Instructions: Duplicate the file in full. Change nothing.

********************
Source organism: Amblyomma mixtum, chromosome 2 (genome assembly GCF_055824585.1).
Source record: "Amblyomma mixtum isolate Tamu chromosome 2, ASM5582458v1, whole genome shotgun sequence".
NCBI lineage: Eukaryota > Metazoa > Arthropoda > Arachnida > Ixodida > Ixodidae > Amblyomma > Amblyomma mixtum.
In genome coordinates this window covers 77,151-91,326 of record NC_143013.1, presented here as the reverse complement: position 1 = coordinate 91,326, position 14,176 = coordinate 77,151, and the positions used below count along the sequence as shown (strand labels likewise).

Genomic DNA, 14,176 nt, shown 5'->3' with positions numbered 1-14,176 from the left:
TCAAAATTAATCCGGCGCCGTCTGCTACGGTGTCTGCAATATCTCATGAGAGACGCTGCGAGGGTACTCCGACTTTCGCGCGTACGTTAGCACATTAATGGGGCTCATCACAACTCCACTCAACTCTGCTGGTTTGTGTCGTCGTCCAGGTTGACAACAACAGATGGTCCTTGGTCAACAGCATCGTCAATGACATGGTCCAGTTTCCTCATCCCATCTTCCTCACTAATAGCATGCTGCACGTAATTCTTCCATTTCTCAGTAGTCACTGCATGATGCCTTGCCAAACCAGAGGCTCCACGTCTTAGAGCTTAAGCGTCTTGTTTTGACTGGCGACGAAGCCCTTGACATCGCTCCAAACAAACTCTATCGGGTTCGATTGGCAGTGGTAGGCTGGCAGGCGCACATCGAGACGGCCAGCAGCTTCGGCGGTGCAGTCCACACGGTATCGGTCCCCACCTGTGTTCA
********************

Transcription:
Source organism: Amblyomma mixtum, chromosome 2 (genome assembly GCF_055824585.1).
Source record: "Amblyomma mixtum isolate Tamu chromosome 2, ASM5582458v1, whole genome shotgun sequence".
NCBI lineage: Eukaryota > Metazoa > Arthropoda > Arachnida > Ixodida > Ixodidae > Amblyomma > Amblyomma mixtum.
In genome coordinates this window covers 77,151-91,326 of record NC_143013.1, presented here as the reverse complement: position 1 = coordinate 91,326, position 14,176 = coordinate 77,151, and the positions used below count along the sequence as shown (strand labels likewise).

Genomic DNA, 14,176 nt, shown 5'->3' with positions numbered 1-14,176 from the left:
TCAAAATTAATCCGGCGCCGTCTGCTACGGTGTCTGCAATATCTCATGAGAGACGCTGCGAGGGTACTCCGACTTTCGCGCGTACGTTAGCACATTAATGGGGCTCATCACAACTCCACTCAACTCTGCTGGTTTGTGTCGTCGTCCAGGTTGACAACAACAGATGGTCCTTGGTCAACAGCATCGTCAATGACATGGTCCAGTTTCCTCATCCCATCTTCCTCACTAATAGCATGCTGCACGTAATTCTTCCATTTCTCAGTAGTCACTGCATGATGCCTTGCCAAACCAGAGGCTCCACGTCTTAGAGCTTAAGCGTCTTGTTTTGACTGGCGACGAAGCCCTTGACATCGCTCCAAACAAACTCTATCGGGTTCGATTGGCAGTGGTAGGCTGGCAGGCGCACATCGAGACGGCCAGCAGCTTCGGCGGTGCAGTCCACACGGTATCGGTCCCCACCTGTGTTCA